Hill rises to the legend

Ian Whittell reports from San Antonio on a genius set to match Michael Jordan

WHEN Grant Hill entered the world of professional basketball, he did so with a heavy burden. The sport was in a state of flux: Larry Bird had retired; Magic Johnson had recently been diagnosed HIV positive and Michael Jordan had turned his attentions to baseball. The clean-cut Hill was a marketing man's dream, the player to replace Jordan in the affections of the nation. Today, 18 months on, Hill and Jordan play on the same side in the NBA's All Star game, a celebration of all that is finest in the sport, in San Antonio, Texas.

The only son of only children - the American football legend Calvin Hill, who played for the Dallas Cowboys, and Janet, who counts Hillary Clinton among her friends - Hill has hardly used professional sport as an escape from the ghetto as convention would suggest is usual. By high school he was already driving his first Mercedes.

Indeed, his upbringing was so idyllic that schoolfriends christened his family the Huxtables after the black, middle-class nuclear family headed by the comedian Bill Cosby in the TV show.

Hill also happened to be one of the most stunning basketball prospects to emerge in many seasons. A stand-out at Duke University in North Carolina, Hill is a graceful, athletic, versatile 6ft 8in player who lacks the arrogance of many other young sportsmen. He speaks eloquently and he even performed an impressive piano recital on the David Letterman chat show.

Within months of his debut, and despite playing for the Detroit Pistons, a desperately average team, he became the first rookie to win the NBA's All-Star ballot, a system that allows fans to vote for their favourite players, thereby selecting the line- ups for the league's mid-season exhibition game.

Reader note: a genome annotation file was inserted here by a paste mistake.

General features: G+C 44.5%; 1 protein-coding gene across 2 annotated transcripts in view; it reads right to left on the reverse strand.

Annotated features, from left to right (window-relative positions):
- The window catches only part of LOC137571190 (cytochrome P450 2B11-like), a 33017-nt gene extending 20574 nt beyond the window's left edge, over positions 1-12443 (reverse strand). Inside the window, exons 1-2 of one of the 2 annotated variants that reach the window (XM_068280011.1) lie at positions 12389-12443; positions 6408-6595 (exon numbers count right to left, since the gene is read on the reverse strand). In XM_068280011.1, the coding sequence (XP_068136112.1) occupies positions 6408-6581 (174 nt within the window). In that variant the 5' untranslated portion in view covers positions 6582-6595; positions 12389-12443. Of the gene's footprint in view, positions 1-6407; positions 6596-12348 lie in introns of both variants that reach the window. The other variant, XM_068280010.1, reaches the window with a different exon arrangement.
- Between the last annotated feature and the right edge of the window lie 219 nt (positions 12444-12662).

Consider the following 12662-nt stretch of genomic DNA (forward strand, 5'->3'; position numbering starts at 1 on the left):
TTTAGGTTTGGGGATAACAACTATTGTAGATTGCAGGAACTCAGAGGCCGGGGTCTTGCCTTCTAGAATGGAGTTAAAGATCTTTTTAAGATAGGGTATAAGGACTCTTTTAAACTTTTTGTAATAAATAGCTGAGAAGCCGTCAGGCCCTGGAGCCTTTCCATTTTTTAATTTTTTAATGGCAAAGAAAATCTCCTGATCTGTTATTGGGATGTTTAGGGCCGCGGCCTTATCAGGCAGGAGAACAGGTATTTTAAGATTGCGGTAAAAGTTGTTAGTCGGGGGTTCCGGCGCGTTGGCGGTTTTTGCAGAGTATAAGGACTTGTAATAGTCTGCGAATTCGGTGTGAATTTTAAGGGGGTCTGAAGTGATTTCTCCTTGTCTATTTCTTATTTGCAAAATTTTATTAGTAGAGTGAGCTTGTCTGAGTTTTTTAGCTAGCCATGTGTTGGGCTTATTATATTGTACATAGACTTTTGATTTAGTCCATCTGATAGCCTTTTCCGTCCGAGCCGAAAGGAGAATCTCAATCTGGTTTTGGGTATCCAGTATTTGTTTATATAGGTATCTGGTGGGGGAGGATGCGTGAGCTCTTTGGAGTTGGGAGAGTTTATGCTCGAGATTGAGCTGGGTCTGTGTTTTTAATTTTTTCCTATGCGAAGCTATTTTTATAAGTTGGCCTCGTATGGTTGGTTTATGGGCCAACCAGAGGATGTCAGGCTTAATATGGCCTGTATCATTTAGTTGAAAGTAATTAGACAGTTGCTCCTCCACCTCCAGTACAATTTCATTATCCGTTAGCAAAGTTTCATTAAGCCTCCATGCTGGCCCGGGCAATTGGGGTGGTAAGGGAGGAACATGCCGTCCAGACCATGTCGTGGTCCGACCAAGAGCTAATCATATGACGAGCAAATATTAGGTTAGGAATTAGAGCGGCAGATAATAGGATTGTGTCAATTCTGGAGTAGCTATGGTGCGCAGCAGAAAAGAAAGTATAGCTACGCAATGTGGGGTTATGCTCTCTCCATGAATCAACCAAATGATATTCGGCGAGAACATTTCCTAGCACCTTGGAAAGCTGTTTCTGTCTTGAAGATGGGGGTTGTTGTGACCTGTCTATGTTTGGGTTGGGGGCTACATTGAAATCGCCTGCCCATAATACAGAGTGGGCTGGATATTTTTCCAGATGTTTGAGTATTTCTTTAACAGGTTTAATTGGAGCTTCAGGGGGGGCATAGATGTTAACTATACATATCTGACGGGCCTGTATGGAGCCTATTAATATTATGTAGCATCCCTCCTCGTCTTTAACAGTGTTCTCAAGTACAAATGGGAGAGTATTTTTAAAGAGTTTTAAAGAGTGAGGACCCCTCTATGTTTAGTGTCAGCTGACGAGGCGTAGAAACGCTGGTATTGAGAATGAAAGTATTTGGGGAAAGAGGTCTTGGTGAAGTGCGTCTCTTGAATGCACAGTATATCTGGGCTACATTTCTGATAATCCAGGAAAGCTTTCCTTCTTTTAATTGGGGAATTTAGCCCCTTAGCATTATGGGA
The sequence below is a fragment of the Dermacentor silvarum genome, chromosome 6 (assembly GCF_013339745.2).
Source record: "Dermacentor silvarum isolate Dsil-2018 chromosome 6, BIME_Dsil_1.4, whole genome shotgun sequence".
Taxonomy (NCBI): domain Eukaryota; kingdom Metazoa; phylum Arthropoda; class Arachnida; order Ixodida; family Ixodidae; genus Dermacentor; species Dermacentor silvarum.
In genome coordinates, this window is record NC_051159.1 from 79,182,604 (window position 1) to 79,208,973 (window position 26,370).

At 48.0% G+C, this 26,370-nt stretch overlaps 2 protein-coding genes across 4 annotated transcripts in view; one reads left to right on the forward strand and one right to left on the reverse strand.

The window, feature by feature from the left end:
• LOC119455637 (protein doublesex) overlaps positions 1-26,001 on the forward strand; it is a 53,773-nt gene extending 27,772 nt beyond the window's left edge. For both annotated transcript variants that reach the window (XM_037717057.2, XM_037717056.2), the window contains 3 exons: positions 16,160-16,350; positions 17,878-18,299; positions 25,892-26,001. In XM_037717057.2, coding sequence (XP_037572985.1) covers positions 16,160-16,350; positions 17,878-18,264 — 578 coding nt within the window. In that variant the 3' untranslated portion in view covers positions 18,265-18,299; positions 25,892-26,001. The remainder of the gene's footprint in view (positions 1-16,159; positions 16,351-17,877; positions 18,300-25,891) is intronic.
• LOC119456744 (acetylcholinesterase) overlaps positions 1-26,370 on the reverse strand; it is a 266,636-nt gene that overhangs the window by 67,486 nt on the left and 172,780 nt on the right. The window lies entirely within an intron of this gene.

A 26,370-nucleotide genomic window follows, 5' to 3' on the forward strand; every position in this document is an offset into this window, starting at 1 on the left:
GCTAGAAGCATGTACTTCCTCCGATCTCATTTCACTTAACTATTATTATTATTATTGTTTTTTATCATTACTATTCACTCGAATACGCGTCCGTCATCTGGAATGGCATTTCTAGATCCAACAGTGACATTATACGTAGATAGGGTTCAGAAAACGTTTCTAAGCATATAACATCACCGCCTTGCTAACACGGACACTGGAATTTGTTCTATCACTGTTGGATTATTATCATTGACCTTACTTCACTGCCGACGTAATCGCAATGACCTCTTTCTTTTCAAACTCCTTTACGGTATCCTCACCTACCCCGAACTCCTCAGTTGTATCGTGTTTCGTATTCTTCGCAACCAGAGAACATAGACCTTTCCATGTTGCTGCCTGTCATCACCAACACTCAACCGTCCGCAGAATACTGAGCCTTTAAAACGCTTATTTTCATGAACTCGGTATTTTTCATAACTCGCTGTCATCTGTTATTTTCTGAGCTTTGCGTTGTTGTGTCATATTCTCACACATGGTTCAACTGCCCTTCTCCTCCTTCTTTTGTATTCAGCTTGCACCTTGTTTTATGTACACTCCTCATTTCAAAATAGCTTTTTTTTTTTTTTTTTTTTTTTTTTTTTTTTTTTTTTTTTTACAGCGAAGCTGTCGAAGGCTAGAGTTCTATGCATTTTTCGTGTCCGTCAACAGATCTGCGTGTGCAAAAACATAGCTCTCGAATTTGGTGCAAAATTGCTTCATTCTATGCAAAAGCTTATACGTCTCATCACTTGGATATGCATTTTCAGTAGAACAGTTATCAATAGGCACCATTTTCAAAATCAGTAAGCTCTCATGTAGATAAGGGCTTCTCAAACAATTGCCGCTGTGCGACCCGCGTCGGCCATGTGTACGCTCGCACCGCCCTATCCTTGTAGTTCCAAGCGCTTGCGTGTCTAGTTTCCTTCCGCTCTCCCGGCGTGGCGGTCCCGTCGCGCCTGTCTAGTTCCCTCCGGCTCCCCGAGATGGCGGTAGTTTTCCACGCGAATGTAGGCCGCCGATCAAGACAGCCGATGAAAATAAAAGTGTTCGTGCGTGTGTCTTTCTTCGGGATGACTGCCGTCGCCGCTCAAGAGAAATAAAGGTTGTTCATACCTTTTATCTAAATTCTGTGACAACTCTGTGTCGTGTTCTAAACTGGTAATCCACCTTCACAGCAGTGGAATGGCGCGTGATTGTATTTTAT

Then things became complicated - Jordan ended his self-imposed retirement and returned to the sport. It is one thing to cope with the pressure of replacing a retired legend, quite another to face nightly comparisons with Jordan, who is playing somewhere near the best basketball of his career in his first full season back with the Chicago Bulls.

That comparison comes into sharper focus in San Antonio tonight when the pair play on the Eastern Conference team in the All-Star Game, a match that marks the start of Channel 4's three-year coverage of the NBA.

"I think it's great that Michael is back," said the 23-year-old, who has a deserved reputation for being comfortable with the media, even if his well-rehearsed responses can make Alan Shearer sound like Oscar Wilde.

"I now have the opportunity to play against Michael and really watch him play while I am in the league. I have even more respect for him now I am in the league and I know what it takes for him to do what he does. He is still the messiah, I guess. With him being here, playing and competing and handling himself the way he always does makes things easier for me. I can just be a second-year player, work on things and get better.

"The Jordan thing has died off a bit this year, at least over here in the States. Whether or not it is fair that I was thrust into the position of being the next so-called Michael Jordan, it happened. I had to adjust last year not only to being a rookie and being in a new city but also to this new-found celebrity role.